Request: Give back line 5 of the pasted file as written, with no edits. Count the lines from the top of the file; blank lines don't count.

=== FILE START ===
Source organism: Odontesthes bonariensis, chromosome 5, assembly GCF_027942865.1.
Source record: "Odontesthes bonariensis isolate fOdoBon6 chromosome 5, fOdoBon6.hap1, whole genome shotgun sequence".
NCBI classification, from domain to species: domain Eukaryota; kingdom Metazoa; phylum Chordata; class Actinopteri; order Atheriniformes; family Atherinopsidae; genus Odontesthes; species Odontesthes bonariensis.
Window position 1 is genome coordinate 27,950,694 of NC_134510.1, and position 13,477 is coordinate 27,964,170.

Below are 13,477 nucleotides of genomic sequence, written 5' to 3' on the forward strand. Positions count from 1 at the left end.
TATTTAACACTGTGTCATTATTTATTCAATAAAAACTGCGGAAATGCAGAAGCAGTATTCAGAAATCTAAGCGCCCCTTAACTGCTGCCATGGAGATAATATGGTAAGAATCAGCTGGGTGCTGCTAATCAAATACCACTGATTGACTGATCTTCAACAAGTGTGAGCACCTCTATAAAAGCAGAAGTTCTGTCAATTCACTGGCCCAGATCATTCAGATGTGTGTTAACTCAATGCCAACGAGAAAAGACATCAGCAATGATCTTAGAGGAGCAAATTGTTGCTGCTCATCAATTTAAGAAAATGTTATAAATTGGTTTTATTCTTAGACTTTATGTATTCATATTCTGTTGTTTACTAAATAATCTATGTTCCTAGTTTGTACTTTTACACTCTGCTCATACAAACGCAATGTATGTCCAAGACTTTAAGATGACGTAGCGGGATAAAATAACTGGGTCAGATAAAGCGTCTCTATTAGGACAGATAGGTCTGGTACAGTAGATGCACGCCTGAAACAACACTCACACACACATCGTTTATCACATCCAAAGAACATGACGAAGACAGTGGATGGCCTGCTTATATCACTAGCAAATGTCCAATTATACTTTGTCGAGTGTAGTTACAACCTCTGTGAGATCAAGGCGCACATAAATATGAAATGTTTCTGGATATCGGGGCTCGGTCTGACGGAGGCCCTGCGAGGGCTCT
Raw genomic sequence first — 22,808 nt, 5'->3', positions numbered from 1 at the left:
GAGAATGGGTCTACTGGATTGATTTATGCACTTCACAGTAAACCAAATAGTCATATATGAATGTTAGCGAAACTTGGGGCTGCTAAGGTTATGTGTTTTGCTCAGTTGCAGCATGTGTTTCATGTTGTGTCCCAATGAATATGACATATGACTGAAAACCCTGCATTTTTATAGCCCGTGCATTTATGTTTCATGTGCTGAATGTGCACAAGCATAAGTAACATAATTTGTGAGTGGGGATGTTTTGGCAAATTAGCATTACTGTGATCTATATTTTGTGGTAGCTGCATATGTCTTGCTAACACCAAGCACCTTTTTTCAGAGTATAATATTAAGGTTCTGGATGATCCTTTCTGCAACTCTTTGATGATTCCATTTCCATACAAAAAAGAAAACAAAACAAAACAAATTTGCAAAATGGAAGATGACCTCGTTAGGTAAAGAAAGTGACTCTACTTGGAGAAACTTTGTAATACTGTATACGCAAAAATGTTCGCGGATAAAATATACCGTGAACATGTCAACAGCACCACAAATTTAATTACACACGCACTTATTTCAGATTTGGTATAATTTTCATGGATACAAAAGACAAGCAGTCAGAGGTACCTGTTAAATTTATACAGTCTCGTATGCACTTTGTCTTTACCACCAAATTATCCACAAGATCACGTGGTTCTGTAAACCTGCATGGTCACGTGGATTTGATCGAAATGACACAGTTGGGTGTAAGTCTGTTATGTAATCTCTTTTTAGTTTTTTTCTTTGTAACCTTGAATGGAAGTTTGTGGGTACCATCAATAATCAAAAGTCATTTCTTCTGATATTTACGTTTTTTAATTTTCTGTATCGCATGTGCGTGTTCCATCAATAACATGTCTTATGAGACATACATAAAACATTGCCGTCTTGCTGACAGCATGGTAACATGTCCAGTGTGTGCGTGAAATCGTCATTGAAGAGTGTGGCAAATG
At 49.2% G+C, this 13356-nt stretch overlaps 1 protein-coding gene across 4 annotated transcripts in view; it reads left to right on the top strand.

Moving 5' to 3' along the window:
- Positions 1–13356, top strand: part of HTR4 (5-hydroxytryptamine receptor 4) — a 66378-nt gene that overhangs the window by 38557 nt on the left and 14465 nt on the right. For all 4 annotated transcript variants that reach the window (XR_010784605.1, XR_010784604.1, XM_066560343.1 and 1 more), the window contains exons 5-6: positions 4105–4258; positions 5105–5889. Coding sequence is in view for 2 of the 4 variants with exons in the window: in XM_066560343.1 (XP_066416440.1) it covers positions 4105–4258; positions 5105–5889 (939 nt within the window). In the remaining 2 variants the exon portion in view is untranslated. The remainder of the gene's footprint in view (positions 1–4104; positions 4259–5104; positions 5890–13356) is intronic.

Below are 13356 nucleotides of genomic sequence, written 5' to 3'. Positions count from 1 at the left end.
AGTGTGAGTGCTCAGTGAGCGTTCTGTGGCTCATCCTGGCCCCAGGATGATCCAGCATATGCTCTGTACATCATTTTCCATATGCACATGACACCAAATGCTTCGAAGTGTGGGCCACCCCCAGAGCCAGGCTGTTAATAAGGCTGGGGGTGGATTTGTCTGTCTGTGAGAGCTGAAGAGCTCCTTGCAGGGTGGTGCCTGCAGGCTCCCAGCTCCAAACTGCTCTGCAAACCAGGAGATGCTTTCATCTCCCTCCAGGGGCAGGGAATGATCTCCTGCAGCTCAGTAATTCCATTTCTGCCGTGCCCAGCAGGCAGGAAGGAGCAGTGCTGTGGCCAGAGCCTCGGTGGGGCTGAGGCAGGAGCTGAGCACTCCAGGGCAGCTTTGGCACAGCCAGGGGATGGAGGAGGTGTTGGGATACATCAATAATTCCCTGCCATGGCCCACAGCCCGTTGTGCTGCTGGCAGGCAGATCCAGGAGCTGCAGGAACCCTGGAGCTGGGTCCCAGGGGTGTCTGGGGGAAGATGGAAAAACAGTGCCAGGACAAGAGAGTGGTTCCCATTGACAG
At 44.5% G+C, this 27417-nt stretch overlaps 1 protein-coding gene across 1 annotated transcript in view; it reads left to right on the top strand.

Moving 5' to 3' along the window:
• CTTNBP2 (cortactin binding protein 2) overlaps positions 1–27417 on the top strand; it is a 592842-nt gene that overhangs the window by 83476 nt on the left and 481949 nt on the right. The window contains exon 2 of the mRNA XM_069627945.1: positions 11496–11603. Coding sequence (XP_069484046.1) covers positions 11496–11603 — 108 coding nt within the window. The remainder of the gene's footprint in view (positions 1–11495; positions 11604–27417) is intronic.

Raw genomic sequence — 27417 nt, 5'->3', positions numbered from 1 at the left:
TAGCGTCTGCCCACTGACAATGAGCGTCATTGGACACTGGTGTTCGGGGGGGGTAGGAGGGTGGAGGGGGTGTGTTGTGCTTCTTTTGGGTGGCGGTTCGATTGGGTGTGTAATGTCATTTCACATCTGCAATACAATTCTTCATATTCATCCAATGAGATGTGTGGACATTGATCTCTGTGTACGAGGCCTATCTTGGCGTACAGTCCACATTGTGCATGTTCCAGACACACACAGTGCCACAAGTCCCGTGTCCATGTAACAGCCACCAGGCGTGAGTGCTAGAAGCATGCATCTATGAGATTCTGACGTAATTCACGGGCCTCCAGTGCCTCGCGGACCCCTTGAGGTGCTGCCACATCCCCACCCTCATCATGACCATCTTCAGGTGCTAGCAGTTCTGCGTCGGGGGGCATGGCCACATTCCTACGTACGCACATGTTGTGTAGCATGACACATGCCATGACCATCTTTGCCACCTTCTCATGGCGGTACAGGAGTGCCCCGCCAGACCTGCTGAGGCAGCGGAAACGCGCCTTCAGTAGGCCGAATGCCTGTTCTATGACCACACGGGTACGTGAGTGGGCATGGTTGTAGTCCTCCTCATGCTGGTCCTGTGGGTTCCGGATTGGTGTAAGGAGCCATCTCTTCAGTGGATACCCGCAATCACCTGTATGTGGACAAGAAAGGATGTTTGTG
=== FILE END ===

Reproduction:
Below are 13,477 nucleotides of genomic sequence, written 5' to 3' on the forward strand. Positions count from 1 at the left end.